Perhaps an exclusivie interview ith the one and only jOn snow to discuss, with the emabaarsing doctiors in attendance fo rtheir feedback?.

  9. Mudplugger says:

    Setting aside the sordid and disreputable details behind the Fox Fiasco (even only those exposed to date), it is interesting to note the dramatic rate of increase in ‘sleeze-speed’.

    The fag-end of the Thatcher/Major era was dominated by various examples of sleeze, perpetrated by those who had grown comfortable and over-confident after a long period in office.

    The final days of the Blair/Brown reign similarly featured the arrogance of long-held power being demonstrated by many of its holders.

    But with the fresh Coalition, there has been a sudden increase in the sleeze-speed, from David Laws, through Liam Fox and shortly (we hope) Chris Huhne, all demonstrating that same arrogance but within only a few short months in power.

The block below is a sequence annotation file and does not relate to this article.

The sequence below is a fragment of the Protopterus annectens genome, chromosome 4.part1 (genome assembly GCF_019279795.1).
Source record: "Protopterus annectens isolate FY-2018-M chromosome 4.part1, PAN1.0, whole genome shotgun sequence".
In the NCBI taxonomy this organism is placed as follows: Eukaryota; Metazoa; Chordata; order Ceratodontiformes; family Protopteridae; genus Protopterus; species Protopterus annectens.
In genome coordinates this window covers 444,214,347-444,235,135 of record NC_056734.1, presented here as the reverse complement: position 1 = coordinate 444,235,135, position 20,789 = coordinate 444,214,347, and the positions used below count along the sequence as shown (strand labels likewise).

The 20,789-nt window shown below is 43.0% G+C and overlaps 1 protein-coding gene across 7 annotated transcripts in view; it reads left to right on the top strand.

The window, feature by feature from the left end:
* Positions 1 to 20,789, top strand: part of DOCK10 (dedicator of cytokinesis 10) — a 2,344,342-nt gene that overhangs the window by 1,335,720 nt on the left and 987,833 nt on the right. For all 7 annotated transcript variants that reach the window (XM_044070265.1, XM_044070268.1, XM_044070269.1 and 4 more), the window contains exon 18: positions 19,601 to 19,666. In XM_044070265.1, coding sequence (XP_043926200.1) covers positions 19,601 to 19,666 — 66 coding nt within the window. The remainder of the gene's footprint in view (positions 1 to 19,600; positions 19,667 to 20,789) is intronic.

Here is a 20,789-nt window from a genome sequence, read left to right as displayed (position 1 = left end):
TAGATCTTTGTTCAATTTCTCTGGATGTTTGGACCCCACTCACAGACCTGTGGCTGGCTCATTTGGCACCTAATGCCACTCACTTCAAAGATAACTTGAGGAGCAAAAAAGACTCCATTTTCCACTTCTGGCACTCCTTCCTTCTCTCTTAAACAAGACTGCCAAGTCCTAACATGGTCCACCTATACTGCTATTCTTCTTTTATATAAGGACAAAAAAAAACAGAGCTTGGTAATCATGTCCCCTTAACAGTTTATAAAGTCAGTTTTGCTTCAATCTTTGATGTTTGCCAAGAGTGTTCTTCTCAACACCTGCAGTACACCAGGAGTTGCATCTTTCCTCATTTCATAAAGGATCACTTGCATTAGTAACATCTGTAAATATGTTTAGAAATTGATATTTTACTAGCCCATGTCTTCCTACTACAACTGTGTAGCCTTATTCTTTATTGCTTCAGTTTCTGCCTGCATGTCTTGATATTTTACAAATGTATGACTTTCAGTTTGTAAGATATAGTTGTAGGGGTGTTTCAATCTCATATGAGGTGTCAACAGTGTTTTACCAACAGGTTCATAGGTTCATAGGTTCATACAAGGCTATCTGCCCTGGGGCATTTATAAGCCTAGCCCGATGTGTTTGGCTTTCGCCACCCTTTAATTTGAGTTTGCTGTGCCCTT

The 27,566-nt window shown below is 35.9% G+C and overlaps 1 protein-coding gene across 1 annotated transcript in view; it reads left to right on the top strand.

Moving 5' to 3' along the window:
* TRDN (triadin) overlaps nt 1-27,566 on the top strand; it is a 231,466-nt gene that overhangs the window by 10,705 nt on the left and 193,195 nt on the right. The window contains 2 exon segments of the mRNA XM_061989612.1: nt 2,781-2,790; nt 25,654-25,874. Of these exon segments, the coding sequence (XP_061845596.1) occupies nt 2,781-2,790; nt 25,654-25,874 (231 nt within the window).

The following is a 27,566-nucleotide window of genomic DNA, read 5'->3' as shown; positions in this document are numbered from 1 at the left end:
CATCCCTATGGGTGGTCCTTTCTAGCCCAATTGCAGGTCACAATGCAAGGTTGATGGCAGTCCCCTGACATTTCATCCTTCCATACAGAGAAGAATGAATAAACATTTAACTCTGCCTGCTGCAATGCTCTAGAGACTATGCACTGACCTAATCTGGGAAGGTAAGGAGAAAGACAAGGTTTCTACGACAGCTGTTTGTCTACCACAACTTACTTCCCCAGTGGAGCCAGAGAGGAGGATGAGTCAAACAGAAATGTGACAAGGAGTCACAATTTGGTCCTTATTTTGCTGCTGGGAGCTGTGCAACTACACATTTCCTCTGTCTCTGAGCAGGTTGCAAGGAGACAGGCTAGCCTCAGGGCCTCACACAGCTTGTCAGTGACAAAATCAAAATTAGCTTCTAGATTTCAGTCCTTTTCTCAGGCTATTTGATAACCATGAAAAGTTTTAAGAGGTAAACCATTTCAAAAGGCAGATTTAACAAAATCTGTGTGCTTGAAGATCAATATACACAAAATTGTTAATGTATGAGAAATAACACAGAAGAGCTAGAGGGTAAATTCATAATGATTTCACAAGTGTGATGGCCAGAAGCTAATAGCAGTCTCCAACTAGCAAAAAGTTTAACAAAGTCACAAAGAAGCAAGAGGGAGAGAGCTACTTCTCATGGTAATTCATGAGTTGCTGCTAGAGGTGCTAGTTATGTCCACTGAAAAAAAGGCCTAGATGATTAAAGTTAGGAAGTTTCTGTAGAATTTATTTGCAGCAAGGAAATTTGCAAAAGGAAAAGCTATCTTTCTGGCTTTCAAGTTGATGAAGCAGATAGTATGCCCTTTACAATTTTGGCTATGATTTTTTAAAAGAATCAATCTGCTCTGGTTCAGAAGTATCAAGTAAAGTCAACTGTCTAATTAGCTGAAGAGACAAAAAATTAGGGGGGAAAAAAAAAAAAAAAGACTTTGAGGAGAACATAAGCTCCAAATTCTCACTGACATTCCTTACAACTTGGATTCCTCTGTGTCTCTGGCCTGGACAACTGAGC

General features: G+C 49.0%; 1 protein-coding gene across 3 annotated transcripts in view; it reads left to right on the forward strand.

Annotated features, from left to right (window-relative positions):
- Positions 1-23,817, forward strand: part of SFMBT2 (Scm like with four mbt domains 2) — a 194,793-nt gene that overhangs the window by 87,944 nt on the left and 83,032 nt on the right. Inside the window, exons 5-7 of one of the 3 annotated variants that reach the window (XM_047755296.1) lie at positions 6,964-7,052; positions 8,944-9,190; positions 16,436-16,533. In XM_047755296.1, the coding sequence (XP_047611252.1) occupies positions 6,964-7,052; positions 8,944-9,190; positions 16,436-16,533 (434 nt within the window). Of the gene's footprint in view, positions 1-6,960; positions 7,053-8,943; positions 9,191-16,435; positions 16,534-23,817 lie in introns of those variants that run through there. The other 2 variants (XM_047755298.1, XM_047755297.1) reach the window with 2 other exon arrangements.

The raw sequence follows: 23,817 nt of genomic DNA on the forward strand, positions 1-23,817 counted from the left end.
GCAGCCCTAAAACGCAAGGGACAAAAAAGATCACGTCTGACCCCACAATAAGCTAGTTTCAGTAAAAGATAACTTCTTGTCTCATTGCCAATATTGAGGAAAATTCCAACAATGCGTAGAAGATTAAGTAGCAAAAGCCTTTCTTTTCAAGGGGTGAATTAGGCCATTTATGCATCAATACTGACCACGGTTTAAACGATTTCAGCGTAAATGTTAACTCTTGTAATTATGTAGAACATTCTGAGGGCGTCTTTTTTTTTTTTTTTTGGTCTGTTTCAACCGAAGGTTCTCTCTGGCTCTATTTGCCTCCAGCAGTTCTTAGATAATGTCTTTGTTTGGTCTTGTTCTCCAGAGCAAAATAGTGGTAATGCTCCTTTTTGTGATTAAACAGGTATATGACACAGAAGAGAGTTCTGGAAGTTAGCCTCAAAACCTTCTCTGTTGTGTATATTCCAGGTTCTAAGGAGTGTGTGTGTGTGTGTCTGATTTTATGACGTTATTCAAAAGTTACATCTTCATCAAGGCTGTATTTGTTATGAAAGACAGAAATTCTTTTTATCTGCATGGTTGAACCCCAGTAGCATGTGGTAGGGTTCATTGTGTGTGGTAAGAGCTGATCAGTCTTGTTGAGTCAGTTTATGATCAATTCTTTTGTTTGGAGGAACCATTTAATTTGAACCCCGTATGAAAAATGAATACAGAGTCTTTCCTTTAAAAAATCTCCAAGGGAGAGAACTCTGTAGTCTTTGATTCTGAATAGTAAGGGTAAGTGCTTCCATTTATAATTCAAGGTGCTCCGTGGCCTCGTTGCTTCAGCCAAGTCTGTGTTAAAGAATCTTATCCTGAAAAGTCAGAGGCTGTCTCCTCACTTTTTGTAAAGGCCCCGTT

Some may applaud this as validating their efficiency in reaching that terminal state so quickly, but others will wonder if, despite the public travails of the Expenses Scandal, our elected representatives are just getting even more brass-faced about the contempt in which they hold their electors.

    We are better off without Fox and Laws, as we will be without Huhne – but maybe we’d be better off without all the other 647 scoundrels too.

  10. Lemog says:

    Mudplugger, fully agree with everything you have posted. Like you I am amazed at the speed with which the condems are showing their sheer contempt for the electorate, as you say, at least with thatcher / major and blair / brown it came after a considerable period of power. Will we ever be told the whole truth about the fox / werrity scandal, like hell we will. Expect to hear lots of fox has apologised, we need to move on, let`s put this behind us and focus on sorting out the mess we inherited, labour did it to and it`s all their fault anyway